Environmentalists gathered at the B.C. legislature Tuesday to call on the provincial government to provide funding to forestry-reliant First Nations considering old-growth-logging deferrals in their territory.
In early November, the province said it planned to work with First Nations to defer logging of ancient, rare and large trees within 2.6 million hectares of B.C.’s most at-risk old-growth forests. The province asked First Nations for a response to the proposed temporary measures within 30 days. Nearly three-quarters of the 161 nations responded to say they need more time to review technical information or to incorporate local Indigenous knowledge into the proposed deferral plans before making a decision.
The province’s promise last month to halt logging in those areas is “virtually meaningless” without adequate funding to the communities considering turning away from the economic benefits of harvesting old-growth trees, said Andrea Inness, a campaigner for the Ancient Forest Alliance.
“They need to commit significant funding to the tune of hundreds of millions of dollars in budget 2022 to support First Nations to protect old-growth forests and develop alternatives to old-growth logging,” Inness said Tuesday at an event on the front steps of the legislature.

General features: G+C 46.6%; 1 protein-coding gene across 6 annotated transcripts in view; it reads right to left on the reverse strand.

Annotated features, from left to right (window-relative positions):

Inness was joined by Adam Olsen, B.C. Green MLA for Saanich North and the Islands and a member of the Tsartlip First Nation, and Andy MacKinnon, a forest ecologist and Metchosin councillor.
Olsen said the province’s $12.7 million in funding over three years amounts to about $80,000 per nation to conduct technical analysis of forests on their territory. “There’s not enough revenue on the table to do that really important, critical, technical work that needs to be done, so it’s no surprise that Indigenous nations need more time to do that work,” Olsen said.
MacKinnon, whose research has focused on the differences between old-growth and second-growth forests, said many animal and plant species, such as bears, salamanders, fungi and lichens, depend on old-growth forests for habitat.
“For a number of these species, we just don’t find them in second-growth forests, and that’s because their habitat has been removed,” he said.
At the current pace of logging, MacKinnon expects unprotected old-growth forests on southern Vancouver Island will be gone in just a few years.
The province is working with First Nations that want to move forward on immediate deferrals and continues to engage with others that want more time and reach out to nations that have not responded, the Ministry of Forests, Lands and Natural Resource Operations said in an emailed statement.
A separate group calling itself Save Old Growth says it will begin a campaign of “continuous disruption” of the Trans- Canada Highway around Victoria and Vancouver starting Jan. 10 if the government doesn’t end all old-growth logging.
People participating in the movement will sit down on the road to force the government to act, said Brent Eichler, an organizer for the campaign.
“We’re expanding the fight in the forest to the city streets, and that means we’re going to be disrupting business as usual,” he said.
Eichler said the civil disobedience is modelled after a movement called Insulate Britain, which has seen groups block major roads in and around London to push for a national program to ensure homes are insulated to reduce energy use by 2030.